Safety and OSHA News

Big drop in number of Texas companies opting out of workers’ comp

Texas is the only state that allows companies to opt out of the “grand bargain,” i.e. workers’ comp. In the last two years, the number of Texas companies that opt out has dropped significantly. Why? 

A report from the Texas Department of Insurance (TDI) says in 2016, 22% of year-round employers were workers’ comp non-subscribers. In 2014, 33% were non-subscribers.

Put another way, in 2014 one in three companies chose not to have workers’ comp insurance in Texas. Two years later, that number has dropped to just about one in five.

Why the change? The TDI says the decrease in non-subscribers followed two consecutive years of significant declines in workers’ comp insurance rates. Comp insurance became more affordable for Texas employers.

The report also notes that 2005 legislative reforms increased the availability of workers’ comp healthcare networks.

The majority of non-subscribing employers are small ones. But about one out of every five large companies in Texas (those with 500+ employees) also opts out because they believe they can manage their costs more effectively as non-subscribers.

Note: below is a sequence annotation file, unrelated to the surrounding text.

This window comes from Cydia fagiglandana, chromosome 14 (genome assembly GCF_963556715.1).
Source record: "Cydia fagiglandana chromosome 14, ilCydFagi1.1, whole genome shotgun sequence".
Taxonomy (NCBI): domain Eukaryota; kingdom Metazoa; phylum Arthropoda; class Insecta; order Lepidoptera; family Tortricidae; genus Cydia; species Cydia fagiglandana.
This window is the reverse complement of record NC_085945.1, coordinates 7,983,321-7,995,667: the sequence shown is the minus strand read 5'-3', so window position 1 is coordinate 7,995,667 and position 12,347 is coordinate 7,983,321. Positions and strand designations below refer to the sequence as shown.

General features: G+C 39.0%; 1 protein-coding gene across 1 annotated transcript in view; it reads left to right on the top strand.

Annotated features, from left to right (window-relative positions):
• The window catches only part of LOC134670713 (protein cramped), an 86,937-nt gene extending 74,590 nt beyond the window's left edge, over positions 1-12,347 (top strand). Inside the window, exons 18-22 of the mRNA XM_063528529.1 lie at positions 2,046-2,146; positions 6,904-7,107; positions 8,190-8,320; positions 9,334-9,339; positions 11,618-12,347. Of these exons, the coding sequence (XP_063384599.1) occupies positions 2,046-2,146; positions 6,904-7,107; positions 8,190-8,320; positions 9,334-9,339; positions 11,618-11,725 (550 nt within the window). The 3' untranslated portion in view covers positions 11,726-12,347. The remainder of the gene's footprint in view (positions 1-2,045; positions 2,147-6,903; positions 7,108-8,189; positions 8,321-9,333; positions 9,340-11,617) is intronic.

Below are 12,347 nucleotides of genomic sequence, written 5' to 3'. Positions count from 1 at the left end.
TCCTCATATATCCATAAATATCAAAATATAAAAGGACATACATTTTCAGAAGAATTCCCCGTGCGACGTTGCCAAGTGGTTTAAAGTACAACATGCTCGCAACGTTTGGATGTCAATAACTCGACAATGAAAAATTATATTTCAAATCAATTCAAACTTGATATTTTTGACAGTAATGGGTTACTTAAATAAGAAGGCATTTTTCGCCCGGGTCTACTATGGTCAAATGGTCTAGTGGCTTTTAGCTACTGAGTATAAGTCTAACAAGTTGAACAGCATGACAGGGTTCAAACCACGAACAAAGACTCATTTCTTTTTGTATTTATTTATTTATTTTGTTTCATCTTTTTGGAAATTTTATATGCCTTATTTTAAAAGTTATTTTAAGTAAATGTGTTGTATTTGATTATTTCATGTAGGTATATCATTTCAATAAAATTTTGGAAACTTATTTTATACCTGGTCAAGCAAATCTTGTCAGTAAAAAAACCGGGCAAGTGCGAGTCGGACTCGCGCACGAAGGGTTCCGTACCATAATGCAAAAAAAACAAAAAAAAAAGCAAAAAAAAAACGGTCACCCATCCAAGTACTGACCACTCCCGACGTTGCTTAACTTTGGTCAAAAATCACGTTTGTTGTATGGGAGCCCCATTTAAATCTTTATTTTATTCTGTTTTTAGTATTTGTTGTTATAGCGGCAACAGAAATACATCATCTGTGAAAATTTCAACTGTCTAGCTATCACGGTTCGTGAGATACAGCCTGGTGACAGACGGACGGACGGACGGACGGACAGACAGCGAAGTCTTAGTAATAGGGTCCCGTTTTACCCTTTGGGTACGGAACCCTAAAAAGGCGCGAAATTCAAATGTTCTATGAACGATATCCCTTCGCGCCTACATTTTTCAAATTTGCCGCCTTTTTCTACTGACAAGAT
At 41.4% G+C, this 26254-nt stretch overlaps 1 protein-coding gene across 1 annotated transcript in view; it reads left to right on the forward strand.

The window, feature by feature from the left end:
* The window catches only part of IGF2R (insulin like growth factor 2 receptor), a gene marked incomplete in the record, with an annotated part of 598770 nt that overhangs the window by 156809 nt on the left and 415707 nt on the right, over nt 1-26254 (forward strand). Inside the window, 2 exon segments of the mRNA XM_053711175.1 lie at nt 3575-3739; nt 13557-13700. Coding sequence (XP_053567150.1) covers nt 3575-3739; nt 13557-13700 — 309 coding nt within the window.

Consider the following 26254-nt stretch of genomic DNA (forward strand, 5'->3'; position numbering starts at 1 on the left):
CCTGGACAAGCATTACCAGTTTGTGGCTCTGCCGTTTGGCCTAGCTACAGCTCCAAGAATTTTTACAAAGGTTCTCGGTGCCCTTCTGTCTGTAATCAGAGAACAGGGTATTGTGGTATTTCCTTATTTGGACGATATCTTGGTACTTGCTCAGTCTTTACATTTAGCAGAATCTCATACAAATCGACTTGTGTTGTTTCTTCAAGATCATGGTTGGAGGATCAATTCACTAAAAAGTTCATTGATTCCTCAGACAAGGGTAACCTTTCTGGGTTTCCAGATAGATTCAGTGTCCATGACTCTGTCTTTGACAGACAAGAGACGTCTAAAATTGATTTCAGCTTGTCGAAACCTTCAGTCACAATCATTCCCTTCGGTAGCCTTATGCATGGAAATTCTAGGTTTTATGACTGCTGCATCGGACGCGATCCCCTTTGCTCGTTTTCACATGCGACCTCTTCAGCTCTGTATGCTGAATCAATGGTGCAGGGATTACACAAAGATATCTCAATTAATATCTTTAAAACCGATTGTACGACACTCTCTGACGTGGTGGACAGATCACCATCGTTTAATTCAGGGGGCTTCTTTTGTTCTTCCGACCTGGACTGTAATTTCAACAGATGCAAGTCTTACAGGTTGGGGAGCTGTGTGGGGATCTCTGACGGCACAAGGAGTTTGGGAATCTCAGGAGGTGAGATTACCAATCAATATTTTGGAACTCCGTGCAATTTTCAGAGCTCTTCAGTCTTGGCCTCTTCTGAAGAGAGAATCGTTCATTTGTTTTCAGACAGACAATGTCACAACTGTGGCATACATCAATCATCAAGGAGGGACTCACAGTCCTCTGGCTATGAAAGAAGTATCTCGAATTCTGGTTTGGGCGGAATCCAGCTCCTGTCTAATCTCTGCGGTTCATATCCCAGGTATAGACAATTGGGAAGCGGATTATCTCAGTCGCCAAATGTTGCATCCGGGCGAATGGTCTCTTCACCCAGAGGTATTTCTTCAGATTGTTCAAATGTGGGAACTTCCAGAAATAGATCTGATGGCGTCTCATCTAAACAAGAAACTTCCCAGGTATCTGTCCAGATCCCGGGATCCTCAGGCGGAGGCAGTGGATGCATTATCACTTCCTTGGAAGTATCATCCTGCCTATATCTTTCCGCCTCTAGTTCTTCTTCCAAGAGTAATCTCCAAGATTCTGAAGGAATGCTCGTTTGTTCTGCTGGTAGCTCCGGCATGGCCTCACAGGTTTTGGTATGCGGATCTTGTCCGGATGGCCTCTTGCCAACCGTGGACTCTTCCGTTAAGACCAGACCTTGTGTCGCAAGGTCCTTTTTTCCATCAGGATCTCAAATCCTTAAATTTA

About 23% of non-subscribing employers provide an alternative occupational benefit plan for their workers injured on the job.

When you add employees covered by an alternative-type plan to those covered by traditional workers’ comp insurance, 96% of private-sector employees in Texas have some form of coverage for workplace injuries. That’s a slight increase from 95% in 2014.

Non-subscribers face reporting requirements in Texas:

  • They must report annually to the Texas Division of Workers’ Compensation, and
  • Non-subscribers that employ at least five workers are also required to file each occupational injury and illness that results in more than one day of lost time with DWC.

Failure to comply with these reporting requirements could result in fines of up to $25,000 per day per occurrence.

Since 2009, monitoring efforts by TDI have generated most of the 2,700 complaints about non-subscribers. As a result, 450 warnings were issued to companies.

Oklahoma had been the second state to allow companies to opt out of obtaining workers’ comp insurance, but the state’s supreme court struck down the law.

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